Reading List (may change):

    • Cherrie Moraga and Gloria Anzaldua, ed. This Bridge Called My Back, 4th edition
    • Chandra Talpade Mohanty, Feminism without Borders (2003)
    • Nancy Fraser, Fortunes of Feminism: From State-Managed Capitalism to Neoliberal Crisis (1998/2020)
    • Hazel Carby, Imperial Intimacies: A Tale of Two Islands (2018)
    • Patricia Williams, The Alchemy of Race and Rights: The Diary of a Law Professor (1992)
    • Annamarie Jagose, Queer Theory: An Introduction (1997)
    • Jack Halberstam, Gaga Feminism (2013)
    • Shalini Puri and Debra Castillo, Theorizing Fieldwork in the Humanities: Methods, Reflections, and Approaches to the Global South (2016)

Requirements fulfilled: CLGT, Period: Later; Genre: Non-fiction; Women's and Gender Studies Certificate

ENGL 5346 Digital Humanities

Dr. Marta Kvande
Mondays, 2:00 – 4:50 PM
Onsite CRN: 62379; Online CRN: 63643D

What is the digital humanities, and what is it good for? What are its range of uses? What are its limitations? Is it a way forward and a new tool for the liberal arts scholar's toolbox, or a neoliberal tool that undermines the value and contributions of qualitative analysis? Is it both? Something in between? Does it serve to cement old canons and power structures, or can it be used to move toward greater equity? We will begin with a consideration of the various debates about the nature of the field itself. We'll then survey various DH tools and projects with a critical eye, seeking to understand not only what these tools make possible but also their limitations. The course will include a number of guest speakers working in various kinds of digital humanities, sharing expertise in techniques, tools, and strategies. Assignments will include position papers, critical study of existing DH projects, and DH project proposals.

Requirements fulfilled: BHDH, Tools/Methods for Foreign Language Requirement

ENGL 5365 Studies in Composition: Rhetoric and Globalization

Dr. Jennifer Nish
Thursdays, 6:00 – 8:00 PM
Onsite CRN: 62316; Online CRN: 62315D

How do people, things, and ideas move across cultural, national, and regional borders? What kinds of relationships do these movements reveal? What is unique about transnational movement and connectivity in our current historical moment?

In this course, we will explore how globalization impacts rhetorical processes and how people use rhetoric to respond to globalization. For our purposes, globalization refers to the specific forms of economic, social, political, and cultural connectivity and mobility that have developed in the late twentieth and early twenty-first century. We will focus especially on transnational feminist approaches to globalization, which highlight to the gendered dimension of these processes. Course readings and discussion will engage themes such as migration, citizenship, education, and resistance movements in relation to contemporary globalization.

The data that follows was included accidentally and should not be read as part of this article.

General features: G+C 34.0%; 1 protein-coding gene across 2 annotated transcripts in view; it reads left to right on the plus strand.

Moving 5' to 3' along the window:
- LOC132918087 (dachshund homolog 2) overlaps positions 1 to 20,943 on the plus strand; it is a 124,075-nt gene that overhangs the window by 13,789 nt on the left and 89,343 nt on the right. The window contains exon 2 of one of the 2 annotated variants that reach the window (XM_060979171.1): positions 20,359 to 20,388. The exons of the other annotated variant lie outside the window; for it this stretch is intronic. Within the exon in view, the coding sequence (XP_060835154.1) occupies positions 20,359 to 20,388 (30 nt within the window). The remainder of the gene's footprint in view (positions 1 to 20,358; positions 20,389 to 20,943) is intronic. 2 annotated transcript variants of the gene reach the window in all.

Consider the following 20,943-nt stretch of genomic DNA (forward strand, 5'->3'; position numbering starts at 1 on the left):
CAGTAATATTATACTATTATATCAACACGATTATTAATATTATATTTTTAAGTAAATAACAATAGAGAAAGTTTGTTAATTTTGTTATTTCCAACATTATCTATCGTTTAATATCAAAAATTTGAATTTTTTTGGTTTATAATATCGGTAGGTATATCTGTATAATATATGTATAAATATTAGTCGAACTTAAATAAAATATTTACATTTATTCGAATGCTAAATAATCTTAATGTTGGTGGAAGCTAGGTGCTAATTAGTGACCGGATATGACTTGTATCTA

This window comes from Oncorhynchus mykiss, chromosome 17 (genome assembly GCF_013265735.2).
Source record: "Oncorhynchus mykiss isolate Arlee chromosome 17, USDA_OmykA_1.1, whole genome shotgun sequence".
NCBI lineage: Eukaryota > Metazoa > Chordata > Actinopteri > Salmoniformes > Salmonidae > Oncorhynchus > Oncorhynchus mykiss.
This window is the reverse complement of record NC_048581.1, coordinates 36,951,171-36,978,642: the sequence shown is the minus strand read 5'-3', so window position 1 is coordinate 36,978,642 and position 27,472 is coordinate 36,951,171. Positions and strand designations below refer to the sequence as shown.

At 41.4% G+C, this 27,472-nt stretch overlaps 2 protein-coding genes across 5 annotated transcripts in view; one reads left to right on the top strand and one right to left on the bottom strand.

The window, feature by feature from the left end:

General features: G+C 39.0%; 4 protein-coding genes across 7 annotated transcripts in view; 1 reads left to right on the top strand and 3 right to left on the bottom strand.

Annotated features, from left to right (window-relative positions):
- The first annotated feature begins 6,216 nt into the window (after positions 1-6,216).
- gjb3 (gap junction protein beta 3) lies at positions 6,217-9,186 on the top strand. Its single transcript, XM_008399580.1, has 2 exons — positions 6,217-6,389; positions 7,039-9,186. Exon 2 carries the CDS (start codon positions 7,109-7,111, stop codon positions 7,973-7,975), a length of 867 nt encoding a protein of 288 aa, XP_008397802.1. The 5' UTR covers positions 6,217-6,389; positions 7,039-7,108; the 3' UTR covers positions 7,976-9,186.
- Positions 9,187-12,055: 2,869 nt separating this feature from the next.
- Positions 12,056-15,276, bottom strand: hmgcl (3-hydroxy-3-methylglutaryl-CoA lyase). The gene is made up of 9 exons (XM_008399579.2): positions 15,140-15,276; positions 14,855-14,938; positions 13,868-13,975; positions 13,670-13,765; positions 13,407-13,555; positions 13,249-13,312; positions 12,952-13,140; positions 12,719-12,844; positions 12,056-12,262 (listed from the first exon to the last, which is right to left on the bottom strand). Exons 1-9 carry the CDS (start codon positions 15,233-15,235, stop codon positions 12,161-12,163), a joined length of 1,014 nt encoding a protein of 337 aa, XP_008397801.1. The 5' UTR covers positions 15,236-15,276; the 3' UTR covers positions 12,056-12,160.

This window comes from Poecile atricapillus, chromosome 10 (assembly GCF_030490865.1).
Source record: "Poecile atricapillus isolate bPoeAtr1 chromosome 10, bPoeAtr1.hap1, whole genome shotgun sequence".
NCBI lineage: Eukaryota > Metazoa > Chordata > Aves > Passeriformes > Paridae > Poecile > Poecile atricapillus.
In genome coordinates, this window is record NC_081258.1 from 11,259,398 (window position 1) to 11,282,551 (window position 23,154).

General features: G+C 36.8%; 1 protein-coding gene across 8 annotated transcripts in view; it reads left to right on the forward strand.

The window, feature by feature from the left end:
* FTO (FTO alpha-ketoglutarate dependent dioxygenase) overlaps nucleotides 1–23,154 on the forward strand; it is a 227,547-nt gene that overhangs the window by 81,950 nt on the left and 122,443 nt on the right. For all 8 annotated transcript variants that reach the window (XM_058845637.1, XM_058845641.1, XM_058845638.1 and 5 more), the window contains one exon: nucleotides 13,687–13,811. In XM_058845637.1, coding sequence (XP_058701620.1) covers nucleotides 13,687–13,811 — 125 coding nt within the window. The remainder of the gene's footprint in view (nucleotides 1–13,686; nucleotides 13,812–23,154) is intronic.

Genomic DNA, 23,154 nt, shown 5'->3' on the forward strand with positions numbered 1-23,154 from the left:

ENGL 5366 Teaching Technical Communication

Dr. Kellie Gray
Wednesdays, 6:00 – 8:50 PM
Onsite CRN: 54729; Online CRN: 50774D

English 5366 is a course that will prepare you to teach technical and professional writing as an introductory (survey) course for students across the disciplines. It will introduce you to the theoretical and pedagogical knowledge you will need to teach technical and professional writing successfully. English 5366 will also ask you to consider critical issues related to teaching technical communication. From this foundation, it will progress to more practical concerns ranging from what to teach in a technical writing introductory class, how to teach this information in both face-to-face and online settings, and why to teach it.

In addition to technical writing pedagogy, you'll write a variety of technical documents as you prepare a lesson, review textbook components, develop assignments, observe master teachers at work, and report your findings and experiences. You'll conclude the semester by producing a teaching portfolio that showcases your preparation for teaching technical communication. The portfolio will include a syllabus and weekly schedule for an introductory course, a lesson plan with instructional materials, a teaching philosophy, and an instructional video appropriate for online teaching.

ENGL 5370 Nonfiction Workshop: The Micro Memoir

Dr. Leslie Jill Patterson
Mondays, 6:00 – 8:50 PM
Onsite CRN: 32540; Online CRN: 57931D